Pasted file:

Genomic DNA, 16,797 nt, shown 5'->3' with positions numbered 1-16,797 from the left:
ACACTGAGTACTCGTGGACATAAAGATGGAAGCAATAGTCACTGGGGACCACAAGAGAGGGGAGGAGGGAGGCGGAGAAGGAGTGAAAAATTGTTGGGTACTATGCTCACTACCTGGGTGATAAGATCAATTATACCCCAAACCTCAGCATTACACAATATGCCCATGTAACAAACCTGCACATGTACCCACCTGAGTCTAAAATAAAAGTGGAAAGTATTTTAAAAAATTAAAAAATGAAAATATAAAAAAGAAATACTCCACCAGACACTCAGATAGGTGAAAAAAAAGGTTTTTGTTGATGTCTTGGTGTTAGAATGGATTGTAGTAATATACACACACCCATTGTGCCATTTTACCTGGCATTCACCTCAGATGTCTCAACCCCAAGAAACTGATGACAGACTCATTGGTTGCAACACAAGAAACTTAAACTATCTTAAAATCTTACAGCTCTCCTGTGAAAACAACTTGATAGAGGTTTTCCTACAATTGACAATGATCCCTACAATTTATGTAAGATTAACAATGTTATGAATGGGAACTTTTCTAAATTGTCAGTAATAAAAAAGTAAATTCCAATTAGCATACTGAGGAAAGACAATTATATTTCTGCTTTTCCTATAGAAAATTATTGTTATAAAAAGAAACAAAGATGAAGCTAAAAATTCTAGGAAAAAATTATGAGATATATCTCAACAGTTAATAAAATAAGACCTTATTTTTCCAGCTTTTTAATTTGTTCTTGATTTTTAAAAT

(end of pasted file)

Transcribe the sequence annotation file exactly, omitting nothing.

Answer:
Genomic DNA, 16,797 nt, shown 5'->3' with positions numbered 1-16,797 from the left:
ACACTGAGTACTCGTGGACATAAAGATGGAAGCAATAGTCACTGGGGACCACAAGAGAGGGGAGGAGGGAGGCGGAGAAGGAGTGAAAAATTGTTGGGTACTATGCTCACTACCTGGGTGATAAGATCAATTATACCCCAAACCTCAGCATTACACAATATGCCCATGTAACAAACCTGCACATGTACCCACCTGAGTCTAAAATAAAAGTGGAAAGTATTTTAAAAAATTAAAAAATGAAAATATAAAAAAGAAATACTCCACCAGACACTCAGATAGGTGAAAAAAAAGGTTTTTGTTGATGTCTTGGTGTTAGAATGGATTGTAGTAATATACACACACCCATTGTGCCATTTTACCTGGCATTCACCTCAGATGTCTCAACCCCAAGAAACTGATGACAGACTCATTGGTTGCAACACAAGAAACTTAAACTATCTTAAAATCTTACAGCTCTCCTGTGAAAACAACTTGATAGAGGTTTTCCTACAATTGACAATGATCCCTACAATTTATGTAAGATTAACAATGTTATGAATGGGAACTTTTCTAAATTGTCAGTAATAAAAAAGTAAATTCCAATTAGCATACTGAGGAAAGACAATTATATTTCTGCTTTTCCTATAGAAAATTATTGTTATAAAAAGAAACAAAGATGAAGCTAAAAATTCTAGGAAAAAATTATGAGATATATCTCAACAGTTAATAAAATAAGACCTTATTTTTCCAGCTTTTTAATTTGTTCTTGATTTTTAAAAT